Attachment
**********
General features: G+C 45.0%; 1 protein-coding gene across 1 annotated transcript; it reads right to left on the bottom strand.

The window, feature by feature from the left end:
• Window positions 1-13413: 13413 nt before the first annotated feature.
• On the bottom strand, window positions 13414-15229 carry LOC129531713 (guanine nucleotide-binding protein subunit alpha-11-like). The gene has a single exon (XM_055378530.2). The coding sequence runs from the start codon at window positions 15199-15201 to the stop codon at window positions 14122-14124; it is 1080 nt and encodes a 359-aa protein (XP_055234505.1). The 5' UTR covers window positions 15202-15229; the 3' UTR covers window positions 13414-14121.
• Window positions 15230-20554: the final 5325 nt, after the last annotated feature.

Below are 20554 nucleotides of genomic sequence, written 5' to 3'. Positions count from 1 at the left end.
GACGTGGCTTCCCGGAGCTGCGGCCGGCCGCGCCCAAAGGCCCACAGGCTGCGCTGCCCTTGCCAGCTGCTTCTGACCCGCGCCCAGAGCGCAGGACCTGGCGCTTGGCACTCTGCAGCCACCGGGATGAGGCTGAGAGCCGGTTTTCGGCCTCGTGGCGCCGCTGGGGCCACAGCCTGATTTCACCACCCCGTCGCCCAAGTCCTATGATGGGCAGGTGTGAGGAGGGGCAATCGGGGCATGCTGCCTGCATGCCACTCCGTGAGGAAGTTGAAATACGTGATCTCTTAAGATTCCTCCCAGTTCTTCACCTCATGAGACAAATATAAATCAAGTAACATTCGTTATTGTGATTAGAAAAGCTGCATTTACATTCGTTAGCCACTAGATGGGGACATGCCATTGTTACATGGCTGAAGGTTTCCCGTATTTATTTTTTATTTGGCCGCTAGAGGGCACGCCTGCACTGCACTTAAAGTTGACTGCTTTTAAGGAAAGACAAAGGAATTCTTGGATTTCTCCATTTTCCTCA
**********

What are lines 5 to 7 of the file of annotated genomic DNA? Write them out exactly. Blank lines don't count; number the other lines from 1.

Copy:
• Window positions 15230-20554: the final 5325 nt, after the last annotated feature.

Below are 20554 nucleotides of genomic sequence, written 5' to 3'. Positions count from 1 at the left end.
GACGTGGCTTCCCGGAGCTGCGGCCGGCCGCGCCCAAAGGCCCACAGGCTGCGCTGCCCTTGCCAGCTGCTTCTGACCCGCGCCCAGAGCGCAGGACCTGGCGCTTGGCACTCTGCAGCCACCGGGATGAGGCTGAGAGCCGGTTTTCGGCCTCGTGGCGCCGCTGGGGCCACAGCCTGATTTCACCACCCCGTCGCCCAAGTCCTATGATGGGCAGGTGTGAGGAGGGGCAATCGGGGCATGCTGCCTGCATGCCACTCCGTGAGGAAGTTGAAATACGTGATCTCTTAAGATTCCTCCCAGTTCTTCACCTCATGAGACAAATATAAATCAAGTAACATTCGTTATTGTGATTAGAAAAGCTGCATTTACATTCGTTAGCCACTAGATGGGGACATGCCATTGTTACATGGCTGAAGGTTTCCCGTATTTATTTTTTATTTGGCCGCTAGAGGGCACGCCTGCACTGCACTTAAAGTTGACTGCTTTTAAGGAAAGACAAAGGAATTCTTGGATTTCTCCATTTTCCTCA